Daniel Espinosa’s Life may be a cut above the rest of your usual studio sci-fi schlock, but what does that even mean? For the intrigue of this blood-soaked odyssey is diluted through its glossy, magazine-editorial visual palette, a skull-clutchingly persistent score, and a screenplay that values broad characterization over specificity. I can’t tell you anything about the coterie that makes up this Alien-knockoff that isn’t some generalization bluntly emphasized by its lowest common denominator, by-committee screenplay: there’s the handicapped character, a misanthrope with a yo-yo, and Ryan Reynolds as your quote unquote comic relief. The women of the film are largely blank slates that bare little to no tactile effect to Life’s narrative. That’s Life. Isn't that all that needs to be said?
The whys and whences of Life are probably best left unsaid, as our celestial soirée involves a cadre of astronauts tasked with some mission discussed through voiceover but never afforded any particular importance. It all leads to the discovery of a responsive lifeform, a translucent Echinoderm-esque type creature named Calvin*. Things seem to be going well. So clearly things get unwell. Our imbroglio, instigated by our astronauts’ impatient curiosity, begins with Calvin demolishing the hand of one of our cosmonauts, while another is quite literally consumed from the inside out.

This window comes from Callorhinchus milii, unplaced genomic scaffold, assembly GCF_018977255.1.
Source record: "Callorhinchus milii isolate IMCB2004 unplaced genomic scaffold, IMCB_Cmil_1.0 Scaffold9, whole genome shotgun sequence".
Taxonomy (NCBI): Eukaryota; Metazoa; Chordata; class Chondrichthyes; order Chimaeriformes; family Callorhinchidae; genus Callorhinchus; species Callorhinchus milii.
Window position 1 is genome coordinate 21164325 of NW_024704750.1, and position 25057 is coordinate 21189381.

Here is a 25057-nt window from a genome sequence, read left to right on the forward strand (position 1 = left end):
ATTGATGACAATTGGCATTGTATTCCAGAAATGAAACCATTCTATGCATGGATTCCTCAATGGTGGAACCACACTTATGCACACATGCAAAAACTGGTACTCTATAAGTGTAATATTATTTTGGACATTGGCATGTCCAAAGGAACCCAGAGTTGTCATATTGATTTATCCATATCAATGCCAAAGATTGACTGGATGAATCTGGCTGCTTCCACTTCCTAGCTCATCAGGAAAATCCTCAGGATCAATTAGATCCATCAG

As each character is given the greenlight to expire, their deaths don’t inspire grief or dread but rather some equivalent of: what an inconvenient way to die. I won’t deny the primal satisfaction of some of these sequences, which are all intricately staged and designed for maximum discomfort**. But they’re hollow and become increasingly less interesting as the film proceeds with merciful swiftness. Yet it’s the sequences that link them together, expository moments between crew members that really tested my patience. Not only is their dialogue unconvincing, but it reduces even competent performers like Jake Gyllenhaal and Rebecca Ferguson to vacant caricatures. Its gory mayhem and Twilight Zone-esque finale can’t salvage the unfortunate and comically disastrous decision to have Gyllenhaal read Margaret Wise Brown’s Goodbye Moon aloud- Life’s pleasures are of a unique brand, indeed.
*We have a cutaway sequence that takes place in Times Square, where a schoolgirl is given the opportunity to name the new lifeform. She goes with Calvin. As in Calvin Coolidge. As in the 30th President of the United States. Kind of interesting concept here, as good ol’ Silent Cal’s policies, your prototypical laissez-faire approach, would instigate the Great Depression and, you know, incalculable hardship and agony. Still, one would’ve hoped for a more modern political commentary, instead going with a name like Ronald or a rhyming equivalent.
**The female journalist sitting next to me during my screening retreated into her notebook during the film’s aforementioned death spree, vocally expelling a “no” when Calvin proceeds to subsume the crew’s lab rat. Bare in mind that that audible “no” would be most clearly echoed throughout the audience, emphasizing the relative thinness of Life’s characterization when a lab rat generates more grief and pity and shock than say, Olga Dihovichnaya, as the crew’s captain, whose slow death involves drowning in the fluids of her spacesuit***.
***What an inconvenient way to die.